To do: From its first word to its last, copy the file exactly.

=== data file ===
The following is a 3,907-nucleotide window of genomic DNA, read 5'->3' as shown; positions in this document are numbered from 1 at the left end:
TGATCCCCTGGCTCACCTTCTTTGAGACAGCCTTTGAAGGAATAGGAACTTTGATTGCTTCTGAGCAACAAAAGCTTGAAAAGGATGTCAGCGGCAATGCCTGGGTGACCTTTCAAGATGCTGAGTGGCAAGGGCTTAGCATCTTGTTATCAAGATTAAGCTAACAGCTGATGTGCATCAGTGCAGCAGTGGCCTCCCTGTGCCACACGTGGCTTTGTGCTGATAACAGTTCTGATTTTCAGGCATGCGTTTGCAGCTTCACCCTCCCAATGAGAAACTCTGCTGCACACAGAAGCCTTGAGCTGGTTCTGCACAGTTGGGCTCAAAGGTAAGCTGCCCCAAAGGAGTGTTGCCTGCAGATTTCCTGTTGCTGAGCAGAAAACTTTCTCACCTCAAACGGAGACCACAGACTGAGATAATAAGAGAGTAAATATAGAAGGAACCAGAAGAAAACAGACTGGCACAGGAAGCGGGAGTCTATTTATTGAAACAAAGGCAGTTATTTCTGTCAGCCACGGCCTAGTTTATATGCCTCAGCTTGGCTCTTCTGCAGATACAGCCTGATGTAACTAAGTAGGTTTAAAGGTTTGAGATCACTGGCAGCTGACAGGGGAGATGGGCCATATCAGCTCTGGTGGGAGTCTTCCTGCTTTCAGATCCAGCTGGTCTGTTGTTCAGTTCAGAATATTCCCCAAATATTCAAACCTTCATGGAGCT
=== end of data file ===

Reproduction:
The following is a 3,907-nucleotide window of genomic DNA, read 5'->3' as shown; positions in this document are numbered from 1 at the left end:
TGATCCCCTGGCTCACCTTCTTTGAGACAGCCTTTGAAGGAATAGGAACTTTGATTGCTTCTGAGCAACAAAAGCTTGAAAAGGATGTCAGCGGCAATGCCTGGGTGACCTTTCAAGATGCTGAGTGGCAAGGGCTTAGCATCTTGTTATCAAGATTAAGCTAACAGCTGATGTGCATCAGTGCAGCAGTGGCCTCCCTGTGCCACACGTGGCTTTGTGCTGATAACAGTTCTGATTTTCAGGCATGCGTTTGCAGCTTCACCCTCCCAATGAGAAACTCTGCTGCACACAGAAGCCTTGAGCTGGTTCTGCACAGTTGGGCTCAAAGGTAAGCTGCCCCAAAGGAGTGTTGCCTGCAGATTTCCTGTTGCTGAGCAGAAAACTTTCTCACCTCAAACGGAGACCACAGACTGAGATAATAAGAGAGTAAATATAGAAGGAACCAGAAGAAAACAGACTGGCACAGGAAGCGGGAGTCTATTTATTGAAACAAAGGCAGTTATTTCTGTCAGCCACGGCCTAGTTTATATGCCTCAGCTTGGCTCTTCTGCAGATACAGCCTGATGTAACTAAGTAGGTTTAAAGGTTTGAGATCACTGGCAGCTGACAGGGGAGATGGGCCATATCAGCTCTGGTGGGAGTCTTCCTGCTTTCAGATCCAGCTGGTCTGTTGTTCAGTTCAGAATATTCCCCAAATATTCAAACCTTCATGGAGCT